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Revealing more and more....now I may be bipolar II


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So even though I've been suicidal and severely depressed since age 11 (probably earlier, just can't remember), described as an "extremely moody and sensitive child" since 1st grade and riddled with uncontrollable anxiety since high school, I only sought help within the past year because I felt I didn't deserve help, or that my condition didn't warrant help. 

Fast forward through the obvious diagnosis of dysthymia due to the length of my depression and GAD because of the anxiety.  The more I reveal about my moods, reckless behavior, rollercoaster moods, spending sprees, hypersexuality on and off, my docs think I may be bipolar.  I already knew I was BPD, but now I'm labeled as bipolar.  To get to the point, what were your first steps once you got this diagnosis??  I'm on Effexor, Zoloft, Xanax (very rarely prn), and Lunesta....do you think I could benefit from a mood stabilizer???  I mean, I respond to Effexor so I thought that kind of automatically ruled out bipolar........???

I'm dumb,  please inform me...... ;)

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When I got the dx, I became aware of it after the steps were already in process, trials on mood stabilizers. Me to pdoc: "wait a sec...you think I'm bipolar, don't you?" I found my current set pretty much right away.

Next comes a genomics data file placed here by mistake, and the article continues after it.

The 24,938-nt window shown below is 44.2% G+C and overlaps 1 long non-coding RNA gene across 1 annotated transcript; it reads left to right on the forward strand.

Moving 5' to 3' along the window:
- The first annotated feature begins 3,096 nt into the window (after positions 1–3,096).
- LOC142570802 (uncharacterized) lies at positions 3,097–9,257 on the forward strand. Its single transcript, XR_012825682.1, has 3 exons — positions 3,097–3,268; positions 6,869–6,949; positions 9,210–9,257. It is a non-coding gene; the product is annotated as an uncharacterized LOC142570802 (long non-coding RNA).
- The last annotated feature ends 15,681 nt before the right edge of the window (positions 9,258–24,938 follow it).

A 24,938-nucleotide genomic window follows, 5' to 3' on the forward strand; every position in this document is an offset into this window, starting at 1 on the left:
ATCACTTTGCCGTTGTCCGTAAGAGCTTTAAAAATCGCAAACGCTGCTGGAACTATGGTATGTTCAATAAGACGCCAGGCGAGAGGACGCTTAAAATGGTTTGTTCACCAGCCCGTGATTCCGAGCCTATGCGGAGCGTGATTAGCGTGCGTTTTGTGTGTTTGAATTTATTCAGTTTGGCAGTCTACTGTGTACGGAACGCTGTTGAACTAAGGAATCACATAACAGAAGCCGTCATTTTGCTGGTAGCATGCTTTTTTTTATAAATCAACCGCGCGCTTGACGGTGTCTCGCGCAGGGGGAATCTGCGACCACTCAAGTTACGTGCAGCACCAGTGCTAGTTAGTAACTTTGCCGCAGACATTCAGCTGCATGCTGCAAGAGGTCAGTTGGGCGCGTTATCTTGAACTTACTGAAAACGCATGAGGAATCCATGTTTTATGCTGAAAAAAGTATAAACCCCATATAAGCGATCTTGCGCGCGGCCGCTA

Could you benefit from a mood stabilizer? Well, are you unhappy with what you're on now? And why? If you're doing well, I wouldn't mess with it. If you're still mood-swinging, then yes, an AC might be worth a try. Some BPD's also do well with an AP. I would focus on your symptoms instead of labels.

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robotlove29:

Yes, people who are bipolar generally can benefit from a mood stabilizer.

A really good place to start to learn more about BP is here: Mood swings without "manic" episodes: Bipolar II - more than plain depression, but never delusional or psychotic. This has a great amount of information, goes into detail about the entire spectrum of bipolar disorder, and at the same time is in plain English. Even though it is primarily about BPII, you'll learn a lot about the entire BP disorder. Have any of the docs said what type they think you are?

One of what's called the "soft signs" of bipolarity is when the first episode of major depression occurred before age 26 (some experts say before age 20, a few before age 18; most likely, the younger you were at the first episode, the more it is that bipolar disorder, not "unipolar", was the basis for that episode).

I'm sure you'll get some more (hopefully better) responses. Just wanted to give you what I could.

Best wishes,

revlow

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Heya robotlove,

I've also been off my nut since 11yo.

In my 20s I had some trials of Paxil and Prozac which were like water.

Finally 5 months ago (around my 32nd birthday) I too revealed the mixed-manic side of things that I hadn't mentioned to my FP before, because I bloody well knew I was bipolar and sure as hell didn't want to be.  I just wanted to be a dysthymic weirdo.